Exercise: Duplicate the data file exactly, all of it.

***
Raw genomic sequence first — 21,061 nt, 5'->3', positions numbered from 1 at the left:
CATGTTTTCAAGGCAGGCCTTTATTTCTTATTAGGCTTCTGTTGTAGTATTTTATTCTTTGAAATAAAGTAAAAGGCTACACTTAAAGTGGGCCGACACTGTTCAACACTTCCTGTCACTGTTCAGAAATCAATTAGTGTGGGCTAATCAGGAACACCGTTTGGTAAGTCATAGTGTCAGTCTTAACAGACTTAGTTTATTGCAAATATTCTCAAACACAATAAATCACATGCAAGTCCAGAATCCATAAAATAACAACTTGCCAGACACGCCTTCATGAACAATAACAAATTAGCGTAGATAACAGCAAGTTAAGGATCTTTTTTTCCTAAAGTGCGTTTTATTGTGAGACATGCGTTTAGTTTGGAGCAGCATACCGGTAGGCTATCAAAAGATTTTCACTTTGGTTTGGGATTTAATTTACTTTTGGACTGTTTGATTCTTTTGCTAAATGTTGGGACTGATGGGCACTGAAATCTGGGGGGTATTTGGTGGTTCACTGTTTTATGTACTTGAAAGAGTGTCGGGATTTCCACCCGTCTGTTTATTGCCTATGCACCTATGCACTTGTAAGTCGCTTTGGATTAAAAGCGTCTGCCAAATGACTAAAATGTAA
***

Raw genomic sequence first — 21,061 nt, 5'->3', positions numbered from 1 at the left:
CATGTTTTCAAGGCAGGCCTTTATTTCTTATTAGGCTTCTGTTGTAGTATTTTATTCTTTGAAATAAAGTAAAAGGCTACACTTAAAGTGGGCCGACACTGTTCAACACTTCCTGTCACTGTTCAGAAATCAATTAGTGTGGGCTAATCAGGAACACCGTTTGGTAAGTCATAGTGTCAGTCTTAACAGACTTAGTTTATTGCAAATATTCTCAAACACAATAAATCACATGCAAGTCCAGAATCCATAAAATAACAACTTGCCAGACACGCCTTCATGAACAATAACAAATTAGCGTAGATAACAGCAAGTTAAGGATCTTTTTTTCCTAAAGTGCGTTTTATTGTGAGACATGCGTTTAGTTTGGAGCAGCATACCGGTAGGCTATCAAAAGATTTTCACTTTGGTTTGGGATTTAATTTACTTTTGGACTGTTTGATTCTTTTGCTAAATGTTGGGACTGATGGGCACTGAAATCTGGGGGGTATTTGGTGGTTCACTGTTTTATGTACTTGAAAGAGTGTCGGGATTTCCACCCGTCTGTTTATTGCCTATGCACCTATGCACTTGTAAGTCGCTTTGGATTAAAAGCGTCTGCCAAATGACTAAAATGTAA